“We want the Student Council to be more than party planners. They are student advocates,” Christina Yasutomi, council advisor, explained to the student body during the first day of school assembly. With that, the Student Council kicked off what they hoped would be the first of many opportunities for students to rekindle their wavering school spirit and become more active members in their community.
The most notable change in this year’s Student Council is its structure. According to Yasutomi, one of the main goals for this year’s Student Council is to draft, finalize and receive approval for a constitution for the high school. The official document will connect the three bodies of student government: the Student Council, Class Council, and committees. “If we achieve [the constitution], it will set the foundation and vision for future councils,” Yasutomi said.
In addition to these changes, the council is also recruiting students to form a host of committees, ranging from Faculty Appreciation to Class Gifts. These committees will allow more students to collectively take part in leadership through planning specific events or working with the elementary and middle school campuses. President Jolie Wong hopes that the committees will help build a more involved student body this year beyond.
With the new changes, Wong is hopeful and excited. As the last year’s corresponding secretary, Wong believes that many of last year’s challenges were due to pandemic restrictions and safety measures. Traditional all-school assemblies were replaced with online gatherings, limiting opportunities for the council to work closely with students. This year, in-person assemblies are making a comeback alongside many other pre-pandemic events like Intramurals, Winter Banquet, Spike Nite, Homecoming, Junior-Senior Prom, and Spirit Week. With more face-to-face interaction, the council sees more opportunities to be an effective voice for the student body. “We’d like to make the Student Council a stronger foundation for student leadership and advocacy, a body that can be relied on for making changes in the community,” Wong said.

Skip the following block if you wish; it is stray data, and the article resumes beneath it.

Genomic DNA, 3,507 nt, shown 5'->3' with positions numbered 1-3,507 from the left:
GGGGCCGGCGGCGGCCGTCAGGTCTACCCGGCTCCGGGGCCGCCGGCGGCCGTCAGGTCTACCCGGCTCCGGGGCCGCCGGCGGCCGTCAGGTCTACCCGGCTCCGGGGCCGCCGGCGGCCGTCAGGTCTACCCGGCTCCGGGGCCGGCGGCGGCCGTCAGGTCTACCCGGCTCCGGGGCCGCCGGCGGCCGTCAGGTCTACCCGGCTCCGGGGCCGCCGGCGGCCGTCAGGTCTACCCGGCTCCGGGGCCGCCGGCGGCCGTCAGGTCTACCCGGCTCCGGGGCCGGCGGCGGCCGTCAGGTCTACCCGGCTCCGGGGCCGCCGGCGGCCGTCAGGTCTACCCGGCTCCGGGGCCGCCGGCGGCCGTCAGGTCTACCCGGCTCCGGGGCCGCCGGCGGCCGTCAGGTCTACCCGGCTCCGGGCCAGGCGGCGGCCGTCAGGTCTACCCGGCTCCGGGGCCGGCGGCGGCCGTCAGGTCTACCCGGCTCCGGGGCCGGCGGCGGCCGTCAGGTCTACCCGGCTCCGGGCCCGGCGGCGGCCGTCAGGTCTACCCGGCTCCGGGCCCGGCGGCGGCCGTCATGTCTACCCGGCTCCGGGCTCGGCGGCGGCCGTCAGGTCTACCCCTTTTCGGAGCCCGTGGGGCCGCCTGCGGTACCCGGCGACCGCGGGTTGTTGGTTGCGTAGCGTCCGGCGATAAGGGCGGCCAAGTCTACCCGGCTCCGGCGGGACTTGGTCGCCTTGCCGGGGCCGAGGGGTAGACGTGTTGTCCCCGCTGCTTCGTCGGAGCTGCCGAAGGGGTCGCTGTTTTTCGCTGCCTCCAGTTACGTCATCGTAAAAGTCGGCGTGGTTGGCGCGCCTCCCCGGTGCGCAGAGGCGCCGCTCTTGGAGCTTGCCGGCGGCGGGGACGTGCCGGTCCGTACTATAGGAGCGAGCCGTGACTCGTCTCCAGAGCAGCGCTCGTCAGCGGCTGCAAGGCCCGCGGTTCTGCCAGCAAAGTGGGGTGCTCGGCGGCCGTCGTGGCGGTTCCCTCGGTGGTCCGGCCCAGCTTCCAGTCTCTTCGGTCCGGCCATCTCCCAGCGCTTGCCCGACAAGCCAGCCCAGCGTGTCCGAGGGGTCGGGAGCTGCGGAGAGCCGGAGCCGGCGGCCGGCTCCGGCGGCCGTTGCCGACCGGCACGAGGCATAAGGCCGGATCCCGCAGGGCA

Regardless of the many uncertainties of the new school year, the five officers are committed to growing school unity and student morale. “Although it is a big task returning the school to pre-COVID normal, I believe the Student Council can assist in this process while building up school pride and connection. There’s still a lot of unknowns for the students and teachers, and we all want to have a normal year again. However, I hope this year sets the precedent for an even better normal that boosts the students’ time at HBA,” Wong said.
Yasutomi sees great potential in the Student Council. “It is my hope that each of the Student Council officers grow in their leadership. All of them are hard workers and have great attitudes. Now I would like them to start shifting their mindset and begin to dream and envision how they will inspire their peers and become a resource for student advocacy. By doing so, it will help them become better leaders who serve the needs of their communities,” Yasutomi said.